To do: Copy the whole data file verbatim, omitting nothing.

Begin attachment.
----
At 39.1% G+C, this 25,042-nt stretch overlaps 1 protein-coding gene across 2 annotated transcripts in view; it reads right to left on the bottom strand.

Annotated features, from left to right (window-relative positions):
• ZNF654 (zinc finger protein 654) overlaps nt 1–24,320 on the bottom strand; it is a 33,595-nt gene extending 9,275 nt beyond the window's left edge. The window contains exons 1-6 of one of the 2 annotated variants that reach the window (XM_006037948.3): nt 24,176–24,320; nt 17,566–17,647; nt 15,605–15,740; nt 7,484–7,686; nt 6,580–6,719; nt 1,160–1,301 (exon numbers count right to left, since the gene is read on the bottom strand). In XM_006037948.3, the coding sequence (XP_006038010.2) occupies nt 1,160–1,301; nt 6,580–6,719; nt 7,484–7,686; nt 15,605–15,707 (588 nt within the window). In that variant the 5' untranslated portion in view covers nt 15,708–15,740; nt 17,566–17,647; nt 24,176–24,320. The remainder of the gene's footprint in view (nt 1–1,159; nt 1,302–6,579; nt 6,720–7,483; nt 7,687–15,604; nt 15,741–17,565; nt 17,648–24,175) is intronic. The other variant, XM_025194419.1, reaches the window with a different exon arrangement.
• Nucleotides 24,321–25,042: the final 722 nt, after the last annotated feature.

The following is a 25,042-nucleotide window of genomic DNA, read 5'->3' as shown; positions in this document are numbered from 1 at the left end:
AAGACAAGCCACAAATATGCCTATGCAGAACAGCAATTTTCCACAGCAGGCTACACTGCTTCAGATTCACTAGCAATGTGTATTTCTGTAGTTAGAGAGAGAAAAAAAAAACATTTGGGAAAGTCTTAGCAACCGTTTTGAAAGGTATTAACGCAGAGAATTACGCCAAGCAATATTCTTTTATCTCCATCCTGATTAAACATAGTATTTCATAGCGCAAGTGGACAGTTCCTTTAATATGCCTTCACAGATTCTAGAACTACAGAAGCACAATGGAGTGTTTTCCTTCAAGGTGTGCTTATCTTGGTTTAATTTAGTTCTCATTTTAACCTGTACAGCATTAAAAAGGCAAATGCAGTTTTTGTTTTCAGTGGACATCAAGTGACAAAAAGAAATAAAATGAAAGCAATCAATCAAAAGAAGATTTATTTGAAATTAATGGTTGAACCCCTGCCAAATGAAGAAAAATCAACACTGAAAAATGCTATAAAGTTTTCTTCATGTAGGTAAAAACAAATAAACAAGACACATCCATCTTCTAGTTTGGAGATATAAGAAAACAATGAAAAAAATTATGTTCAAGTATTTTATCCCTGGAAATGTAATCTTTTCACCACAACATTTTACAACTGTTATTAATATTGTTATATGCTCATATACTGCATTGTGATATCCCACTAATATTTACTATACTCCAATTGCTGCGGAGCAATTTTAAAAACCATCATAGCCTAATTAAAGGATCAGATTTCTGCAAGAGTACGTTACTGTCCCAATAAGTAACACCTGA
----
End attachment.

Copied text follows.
At 39.1% G+C, this 25,042-nt stretch overlaps 1 protein-coding gene across 2 annotated transcripts in view; it reads right to left on the bottom strand.

Annotated features, from left to right (window-relative positions):
• ZNF654 (zinc finger protein 654) overlaps nt 1–24,320 on the bottom strand; it is a 33,595-nt gene extending 9,275 nt beyond the window's left edge. The window contains exons 1-6 of one of the 2 annotated variants that reach the window (XM_006037948.3): nt 24,176–24,320; nt 17,566–17,647; nt 15,605–15,740; nt 7,484–7,686; nt 6,580–6,719; nt 1,160–1,301 (exon numbers count right to left, since the gene is read on the bottom strand). In XM_006037948.3, the coding sequence (XP_006038010.2) occupies nt 1,160–1,301; nt 6,580–6,719; nt 7,484–7,686; nt 15,605–15,707 (588 nt within the window). In that variant the 5' untranslated portion in view covers nt 15,708–15,740; nt 17,566–17,647; nt 24,176–24,320. The remainder of the gene's footprint in view (nt 1–1,159; nt 1,302–6,579; nt 6,720–7,483; nt 7,687–15,604; nt 15,741–17,565; nt 17,648–24,175) is intronic. The other variant, XM_025194419.1, reaches the window with a different exon arrangement.
• Nucleotides 24,321–25,042: the final 722 nt, after the last annotated feature.

The following is a 25,042-nucleotide window of genomic DNA, read 5'->3' as shown; positions in this document are numbered from 1 at the left end:
AAGACAAGCCACAAATATGCCTATGCAGAACAGCAATTTTCCACAGCAGGCTACACTGCTTCAGATTCACTAGCAATGTGTATTTCTGTAGTTAGAGAGAGAAAAAAAAAACATTTGGGAAAGTCTTAGCAACCGTTTTGAAAGGTATTAACGCAGAGAATTACGCCAAGCAATATTCTTTTATCTCCATCCTGATTAAACATAGTATTTCATAGCGCAAGTGGACAGTTCCTTTAATATGCCTTCACAGATTCTAGAACTACAGAAGCACAATGGAGTGTTTTCCTTCAAGGTGTGCTTATCTTGGTTTAATTTAGTTCTCATTTTAACCTGTACAGCATTAAAAAGGCAAATGCAGTTTTTGTTTTCAGTGGACATCAAGTGACAAAAAGAAATAAAATGAAAGCAATCAATCAAAAGAAGATTTATTTGAAATTAATGGTTGAACCCCTGCCAAATGAAGAAAAATCAACACTGAAAAATGCTATAAAGTTTTCTTCATGTAGGTAAAAACAAATAAACAAGACACATCCATCTTCTAGTTTGGAGATATAAGAAAACAATGAAAAAAATTATGTTCAAGTATTTTATCCCTGGAAATGTAATCTTTTCACCACAACATTTTACAACTGTTATTAATATTGTTATATGCTCATATACTGCATTGTGATATCCCACTAATATTTACTATACTCCAATTGCTGCGGAGCAATTTTAAAAACCATCATAGCCTAATTAAAGGATCAGATTTCTGCAAGAGTACGTTACTGTCCCAATAAGTAACACCTGA